That then all rule and reason they withstand,
   To purchase a licentious libertie.
   But vertuous women wisely understand
   That they were borne to base humilitie,
Vnless the heavens them lift to lawfull soueraintie.

This piece of quite bonkers paranoia is unfortunately expressing the consensus in late Elizabethan England but it is made even more stupid by the exception made for Elizabeth I in the last line. The gnarliness is that this very clear unambiguous view is in direct contrast to the second stanza of Canto II in Book 3 which expresses precisely the opposite view. These are the last three lines:


   Yet sith they warlike armes have laide away,
   They have exceld in arts and policy,
That now we foolish men that prayse gin eke t'enuy.

FQ was first published as Books I-III in 1590 with IV-VI published six years later. The later books are considered to be ‘darker’ in tone than the first three but this particular gnarl stands out and I for one still can’t get my brain around such a direct contrast.

Ezra Pound’s The Cantos.

I’m not going to spend too long on this because of its obvious protuberances and knots. I do need to observe however that Pound knew about poetry and that his Don’ts from 1913 are still eminently relevant and applicable one hundred years later.

The Cantos have the following gnarly features:

  • the ideograms;
  • the anti-semitism;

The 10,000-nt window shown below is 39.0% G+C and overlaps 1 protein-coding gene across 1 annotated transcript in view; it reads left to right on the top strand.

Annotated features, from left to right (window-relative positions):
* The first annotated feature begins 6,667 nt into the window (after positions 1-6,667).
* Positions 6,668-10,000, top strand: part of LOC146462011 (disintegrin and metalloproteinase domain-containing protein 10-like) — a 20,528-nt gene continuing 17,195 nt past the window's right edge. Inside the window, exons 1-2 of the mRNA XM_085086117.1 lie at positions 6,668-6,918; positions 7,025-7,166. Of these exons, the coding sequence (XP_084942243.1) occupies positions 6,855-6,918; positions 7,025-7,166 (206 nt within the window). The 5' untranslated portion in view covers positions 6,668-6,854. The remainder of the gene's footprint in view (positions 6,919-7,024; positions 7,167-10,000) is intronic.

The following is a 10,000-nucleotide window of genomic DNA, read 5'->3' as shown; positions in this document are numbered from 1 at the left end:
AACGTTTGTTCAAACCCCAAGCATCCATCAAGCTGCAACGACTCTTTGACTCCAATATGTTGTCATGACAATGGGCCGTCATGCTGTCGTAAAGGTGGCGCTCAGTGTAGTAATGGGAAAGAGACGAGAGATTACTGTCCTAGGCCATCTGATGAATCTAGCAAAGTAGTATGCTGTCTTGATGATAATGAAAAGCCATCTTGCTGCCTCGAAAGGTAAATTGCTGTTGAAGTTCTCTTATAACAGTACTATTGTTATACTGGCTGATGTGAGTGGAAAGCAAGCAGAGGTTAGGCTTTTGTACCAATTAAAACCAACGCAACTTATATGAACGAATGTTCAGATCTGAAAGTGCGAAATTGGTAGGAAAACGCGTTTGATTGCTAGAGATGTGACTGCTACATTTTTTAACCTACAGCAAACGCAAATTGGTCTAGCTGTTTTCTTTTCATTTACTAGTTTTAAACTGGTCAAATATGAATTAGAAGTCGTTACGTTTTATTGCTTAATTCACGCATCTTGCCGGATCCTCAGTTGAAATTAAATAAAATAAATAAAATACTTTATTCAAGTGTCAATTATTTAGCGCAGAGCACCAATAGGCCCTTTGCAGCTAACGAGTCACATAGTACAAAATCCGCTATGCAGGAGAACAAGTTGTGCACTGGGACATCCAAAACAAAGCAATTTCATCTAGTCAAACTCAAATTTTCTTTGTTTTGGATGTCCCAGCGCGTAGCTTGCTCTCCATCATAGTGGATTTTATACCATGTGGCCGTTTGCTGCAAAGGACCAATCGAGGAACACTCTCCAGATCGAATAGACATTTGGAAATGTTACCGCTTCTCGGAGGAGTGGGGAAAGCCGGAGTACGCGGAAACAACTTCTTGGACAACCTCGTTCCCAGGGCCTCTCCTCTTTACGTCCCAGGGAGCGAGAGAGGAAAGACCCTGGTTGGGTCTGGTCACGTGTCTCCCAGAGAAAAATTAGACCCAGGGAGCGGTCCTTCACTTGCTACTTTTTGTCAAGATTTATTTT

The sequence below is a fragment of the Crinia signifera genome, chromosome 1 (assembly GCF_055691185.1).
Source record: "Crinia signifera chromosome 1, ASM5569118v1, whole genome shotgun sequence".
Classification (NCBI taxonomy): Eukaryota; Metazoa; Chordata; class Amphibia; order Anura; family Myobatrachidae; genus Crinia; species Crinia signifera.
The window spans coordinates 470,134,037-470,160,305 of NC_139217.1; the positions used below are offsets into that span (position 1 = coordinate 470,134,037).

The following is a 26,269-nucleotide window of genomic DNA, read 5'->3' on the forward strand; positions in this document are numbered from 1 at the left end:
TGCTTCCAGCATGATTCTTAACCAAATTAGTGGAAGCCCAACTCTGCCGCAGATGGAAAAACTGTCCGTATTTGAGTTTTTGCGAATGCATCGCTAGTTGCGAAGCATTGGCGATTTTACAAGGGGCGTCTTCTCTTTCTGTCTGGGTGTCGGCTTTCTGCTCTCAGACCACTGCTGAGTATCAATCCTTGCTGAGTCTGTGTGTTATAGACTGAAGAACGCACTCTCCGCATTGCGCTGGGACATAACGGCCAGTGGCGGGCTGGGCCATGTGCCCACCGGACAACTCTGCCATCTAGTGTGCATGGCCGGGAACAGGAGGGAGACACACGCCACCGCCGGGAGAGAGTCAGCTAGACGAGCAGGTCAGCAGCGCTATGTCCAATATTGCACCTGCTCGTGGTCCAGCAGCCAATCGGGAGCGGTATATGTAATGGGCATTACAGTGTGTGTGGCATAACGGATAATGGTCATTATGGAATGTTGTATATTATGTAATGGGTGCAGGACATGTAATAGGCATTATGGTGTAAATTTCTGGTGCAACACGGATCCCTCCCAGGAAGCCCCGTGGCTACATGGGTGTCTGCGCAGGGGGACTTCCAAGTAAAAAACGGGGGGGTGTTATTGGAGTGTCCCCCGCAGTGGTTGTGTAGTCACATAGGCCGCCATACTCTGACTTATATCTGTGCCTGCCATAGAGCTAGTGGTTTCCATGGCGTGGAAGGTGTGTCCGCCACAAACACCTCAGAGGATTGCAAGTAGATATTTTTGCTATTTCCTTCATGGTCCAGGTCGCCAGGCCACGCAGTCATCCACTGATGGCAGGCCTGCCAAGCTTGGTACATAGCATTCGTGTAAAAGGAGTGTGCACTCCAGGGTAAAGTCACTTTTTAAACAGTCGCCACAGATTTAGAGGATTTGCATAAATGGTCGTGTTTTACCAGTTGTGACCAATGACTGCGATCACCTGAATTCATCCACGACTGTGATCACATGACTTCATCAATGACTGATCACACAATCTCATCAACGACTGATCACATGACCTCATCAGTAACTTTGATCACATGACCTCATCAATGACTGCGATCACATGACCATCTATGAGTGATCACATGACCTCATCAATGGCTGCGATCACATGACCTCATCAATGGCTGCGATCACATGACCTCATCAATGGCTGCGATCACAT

• the economic theorising, with examples;
  • massive inconsistencies in technique from the brilliant to the dire;
  • length.

All of these deter me from putting the effort required to read the work from beginning to end- not because of its obscurity and alleged difficulty but because it would take too long to deal with all these gnarls.

John Boomberg-Rissman’s In the House of the Hangman.

First of all I need to point out that John and I correspond most days and I may therefore be accused of some bias. I don’t think this is the case because, in this instance, his relentlessly ongoing work led me to identify this quality when I realised that I was entering into an almost physical struggle to give it the attention that it demands. The work is published daily on the Zeitgeist Spam and yesterday’s episode is no.1631. Each is made up from items that arrive via John’s RSS and these are credited in the notes at the bottom although it isn’t entirely clear which notes refer to which parts of the text even though they are listed in order.

One of the purposes is for ITH to act as a mirror for the world as it is in the (more or less) present and it’s done in a way that is reasonably chaotic and eternally relentless. For the attentive reader (me), the gnarls come in two different flavours. The first is that it isn’t always clear where one item / extract / thing /quote begins and ends and the second is the complete absence of context unless you follow the links in the notes and even (or especially) then you are still pretty much on your own. Nevertheless it demands engagement even though my ‘handle’ on it is never going to be anywhere near complete but the struggle, the process of the grapple is dangerously addicitve. I think this may demonstrate / emplify at least a couple of gnarls:

One luckless expatriate was picked up and thrown into a trash can. The Jewish-Japanese Sex & Cook Book and How to Raise Wolves. The guy who created the iPhone’s Earth image explains why he needed to fake it. Kangaroos have three vaginas. Grills, ‘Grillz’ and dental hygiene implications. When adding is subtracting. Hire a Drone With Bitcoin. PotCoin. Sweden is the largest exporter of pop music. Why Dark Pigeons Rule the Streets. Can You Sue A Robot For Defamation? His animals get their energy from the wind so they don’t have to eat.